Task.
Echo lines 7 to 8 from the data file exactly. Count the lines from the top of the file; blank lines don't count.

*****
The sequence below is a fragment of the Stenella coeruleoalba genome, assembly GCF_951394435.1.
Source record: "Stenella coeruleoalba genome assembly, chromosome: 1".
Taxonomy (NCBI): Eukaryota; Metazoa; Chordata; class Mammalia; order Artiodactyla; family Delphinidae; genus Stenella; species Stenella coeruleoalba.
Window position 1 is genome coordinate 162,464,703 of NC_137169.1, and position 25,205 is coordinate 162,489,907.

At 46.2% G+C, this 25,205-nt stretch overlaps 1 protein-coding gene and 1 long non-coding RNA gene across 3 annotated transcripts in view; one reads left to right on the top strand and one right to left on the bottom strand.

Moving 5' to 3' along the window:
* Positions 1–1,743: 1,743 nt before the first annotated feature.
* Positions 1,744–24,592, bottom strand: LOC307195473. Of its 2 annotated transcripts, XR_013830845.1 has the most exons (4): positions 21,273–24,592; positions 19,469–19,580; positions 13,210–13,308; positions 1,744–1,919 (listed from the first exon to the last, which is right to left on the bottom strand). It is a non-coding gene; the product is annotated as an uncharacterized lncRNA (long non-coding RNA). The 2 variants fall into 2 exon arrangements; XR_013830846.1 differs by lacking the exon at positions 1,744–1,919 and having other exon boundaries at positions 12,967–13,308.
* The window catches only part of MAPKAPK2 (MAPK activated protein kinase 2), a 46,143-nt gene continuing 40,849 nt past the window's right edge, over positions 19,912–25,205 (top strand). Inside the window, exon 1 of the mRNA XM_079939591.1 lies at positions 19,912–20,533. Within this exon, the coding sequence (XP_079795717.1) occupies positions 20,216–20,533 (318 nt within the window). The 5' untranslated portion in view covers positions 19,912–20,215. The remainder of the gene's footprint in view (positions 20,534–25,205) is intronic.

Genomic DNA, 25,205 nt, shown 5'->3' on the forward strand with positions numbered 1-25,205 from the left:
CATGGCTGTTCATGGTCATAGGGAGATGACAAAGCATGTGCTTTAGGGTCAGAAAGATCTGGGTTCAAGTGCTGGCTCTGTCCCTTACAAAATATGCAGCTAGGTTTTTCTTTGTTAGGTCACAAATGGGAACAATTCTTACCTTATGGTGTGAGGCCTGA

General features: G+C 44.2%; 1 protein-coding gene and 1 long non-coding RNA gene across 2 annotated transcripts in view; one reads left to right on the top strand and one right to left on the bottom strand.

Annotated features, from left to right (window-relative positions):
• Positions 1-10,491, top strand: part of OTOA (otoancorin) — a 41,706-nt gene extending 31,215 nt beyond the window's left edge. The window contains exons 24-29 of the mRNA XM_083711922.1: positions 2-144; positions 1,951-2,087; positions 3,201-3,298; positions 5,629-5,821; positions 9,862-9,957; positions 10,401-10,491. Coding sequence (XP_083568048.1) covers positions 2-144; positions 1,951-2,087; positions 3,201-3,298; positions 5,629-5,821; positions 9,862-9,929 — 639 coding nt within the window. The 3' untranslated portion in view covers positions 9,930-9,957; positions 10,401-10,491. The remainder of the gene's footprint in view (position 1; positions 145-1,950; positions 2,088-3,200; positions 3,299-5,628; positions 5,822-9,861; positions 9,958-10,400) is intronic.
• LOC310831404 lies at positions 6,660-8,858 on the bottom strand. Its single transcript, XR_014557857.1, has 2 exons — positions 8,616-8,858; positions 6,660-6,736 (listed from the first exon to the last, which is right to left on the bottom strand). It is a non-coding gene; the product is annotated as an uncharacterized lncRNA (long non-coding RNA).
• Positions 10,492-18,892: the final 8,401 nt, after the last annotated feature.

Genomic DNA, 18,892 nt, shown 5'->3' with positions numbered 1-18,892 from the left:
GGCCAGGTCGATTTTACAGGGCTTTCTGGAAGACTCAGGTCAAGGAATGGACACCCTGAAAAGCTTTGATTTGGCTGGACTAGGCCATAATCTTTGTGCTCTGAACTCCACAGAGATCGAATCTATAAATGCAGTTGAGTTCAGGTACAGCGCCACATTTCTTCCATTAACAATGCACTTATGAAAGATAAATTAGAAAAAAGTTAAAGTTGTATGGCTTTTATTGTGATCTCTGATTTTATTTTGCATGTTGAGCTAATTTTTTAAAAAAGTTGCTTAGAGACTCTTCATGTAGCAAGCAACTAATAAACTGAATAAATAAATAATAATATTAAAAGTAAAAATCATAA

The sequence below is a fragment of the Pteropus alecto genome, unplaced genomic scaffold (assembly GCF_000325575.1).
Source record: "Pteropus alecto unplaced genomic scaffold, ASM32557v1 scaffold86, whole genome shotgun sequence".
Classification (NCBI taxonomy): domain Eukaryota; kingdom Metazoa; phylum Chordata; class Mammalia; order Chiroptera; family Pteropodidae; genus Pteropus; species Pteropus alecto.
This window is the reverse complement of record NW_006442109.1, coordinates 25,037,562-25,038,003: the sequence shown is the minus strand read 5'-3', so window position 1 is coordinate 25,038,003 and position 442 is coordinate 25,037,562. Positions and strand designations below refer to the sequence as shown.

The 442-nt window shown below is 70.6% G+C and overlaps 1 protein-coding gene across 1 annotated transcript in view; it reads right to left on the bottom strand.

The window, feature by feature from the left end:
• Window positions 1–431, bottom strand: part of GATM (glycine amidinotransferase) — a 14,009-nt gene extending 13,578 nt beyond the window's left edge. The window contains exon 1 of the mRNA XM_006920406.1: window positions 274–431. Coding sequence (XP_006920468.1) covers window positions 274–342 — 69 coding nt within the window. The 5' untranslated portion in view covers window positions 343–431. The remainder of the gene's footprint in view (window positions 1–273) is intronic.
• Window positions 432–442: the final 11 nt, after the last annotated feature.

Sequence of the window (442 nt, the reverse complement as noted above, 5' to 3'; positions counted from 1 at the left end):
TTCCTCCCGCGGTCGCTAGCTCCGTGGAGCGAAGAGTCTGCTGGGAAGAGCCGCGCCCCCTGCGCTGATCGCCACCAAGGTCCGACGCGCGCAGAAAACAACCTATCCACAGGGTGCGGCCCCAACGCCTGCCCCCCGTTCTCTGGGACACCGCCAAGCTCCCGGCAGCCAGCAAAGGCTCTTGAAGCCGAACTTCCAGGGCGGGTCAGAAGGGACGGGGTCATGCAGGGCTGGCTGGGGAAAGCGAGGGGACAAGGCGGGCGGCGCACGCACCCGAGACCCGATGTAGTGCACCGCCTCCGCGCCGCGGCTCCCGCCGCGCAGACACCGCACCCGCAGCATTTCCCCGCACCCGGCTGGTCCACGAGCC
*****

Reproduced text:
* Positions 1–1,743: 1,743 nt before the first annotated feature.
* Positions 1,744–24,592, bottom strand: LOC307195473. Of its 2 annotated transcripts, XR_013830845.1 has the most exons (4): positions 21,273–24,592; positions 19,469–19,580; positions 13,210–13,308; positions 1,744–1,919 (listed from the first exon to the last, which is right to left on the bottom strand). It is a non-coding gene; the product is annotated as an uncharacterized lncRNA (long non-coding RNA). The 2 variants fall into 2 exon arrangements; XR_013830846.1 differs by lacking the exon at positions 1,744–1,919 and having other exon boundaries at positions 12,967–13,308.